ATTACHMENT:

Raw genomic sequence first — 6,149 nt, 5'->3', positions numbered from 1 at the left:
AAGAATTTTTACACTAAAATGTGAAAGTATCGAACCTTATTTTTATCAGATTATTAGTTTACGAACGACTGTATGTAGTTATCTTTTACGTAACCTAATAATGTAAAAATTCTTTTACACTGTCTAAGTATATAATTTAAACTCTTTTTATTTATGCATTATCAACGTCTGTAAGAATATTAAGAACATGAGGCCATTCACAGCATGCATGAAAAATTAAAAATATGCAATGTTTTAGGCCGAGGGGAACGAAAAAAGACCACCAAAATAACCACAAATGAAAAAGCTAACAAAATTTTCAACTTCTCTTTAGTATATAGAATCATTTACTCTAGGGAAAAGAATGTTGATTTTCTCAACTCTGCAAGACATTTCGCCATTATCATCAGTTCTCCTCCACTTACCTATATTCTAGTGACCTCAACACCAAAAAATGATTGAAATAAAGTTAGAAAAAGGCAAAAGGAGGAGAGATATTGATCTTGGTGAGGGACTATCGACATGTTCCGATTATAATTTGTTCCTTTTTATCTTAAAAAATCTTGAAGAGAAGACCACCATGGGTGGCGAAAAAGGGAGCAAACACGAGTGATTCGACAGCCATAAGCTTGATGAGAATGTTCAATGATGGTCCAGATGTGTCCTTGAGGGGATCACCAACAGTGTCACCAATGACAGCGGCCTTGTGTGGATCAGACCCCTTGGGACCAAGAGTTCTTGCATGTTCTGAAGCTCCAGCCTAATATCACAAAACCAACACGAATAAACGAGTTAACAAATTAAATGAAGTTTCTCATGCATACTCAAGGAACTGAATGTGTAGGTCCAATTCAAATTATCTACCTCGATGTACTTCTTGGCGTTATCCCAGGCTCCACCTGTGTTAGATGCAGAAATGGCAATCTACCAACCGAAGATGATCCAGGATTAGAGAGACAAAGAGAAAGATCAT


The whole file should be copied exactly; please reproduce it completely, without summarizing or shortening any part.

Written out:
Raw genomic sequence first — 6,149 nt, 5'->3', positions numbered from 1 at the left:
AAGAATTTTTACACTAAAATGTGAAAGTATCGAACCTTATTTTTATCAGATTATTAGTTTACGAACGACTGTATGTAGTTATCTTTTACGTAACCTAATAATGTAAAAATTCTTTTACACTGTCTAAGTATATAATTTAAACTCTTTTTATTTATGCATTATCAACGTCTGTAAGAATATTAAGAACATGAGGCCATTCACAGCATGCATGAAAAATTAAAAATATGCAATGTTTTAGGCCGAGGGGAACGAAAAAAGACCACCAAAATAACCACAAATGAAAAAGCTAACAAAATTTTCAACTTCTCTTTAGTATATAGAATCATTTACTCTAGGGAAAAGAATGTTGATTTTCTCAACTCTGCAAGACATTTCGCCATTATCATCAGTTCTCCTCCACTTACCTATATTCTAGTGACCTCAACACCAAAAAATGATTGAAATAAAGTTAGAAAAAGGCAAAAGGAGGAGAGATATTGATCTTGGTGAGGGACTATCGACATGTTCCGATTATAATTTGTTCCTTTTTATCTTAAAAAATCTTGAAGAGAAGACCACCATGGGTGGCGAAAAAGGGAGCAAACACGAGTGATTCGACAGCCATAAGCTTGATGAGAATGTTCAATGATGGTCCAGATGTGTCCTTGAGGGGATCACCAACAGTGTCACCAATGACAGCGGCCTTGTGTGGATCAGACCCCTTGGGACCAAGAGTTCTTGCATGTTCTGAAGCTCCAGCCTAATATCACAAAACCAACACGAATAAACGAGTTAACAAATTAAATGAAGTTTCTCATGCATACTCAAGGAACTGAATGTGTAGGTCCAATTCAAATTATCTACCTCGATGTACTTCTTGGCGTTATCCCAGGCTCCACCTGTGTTAGATGCAGAAATGGCAATCTACCAACCGAAGATGATCCAGGATTAGAGAGACAAAGAGAAAGATCAT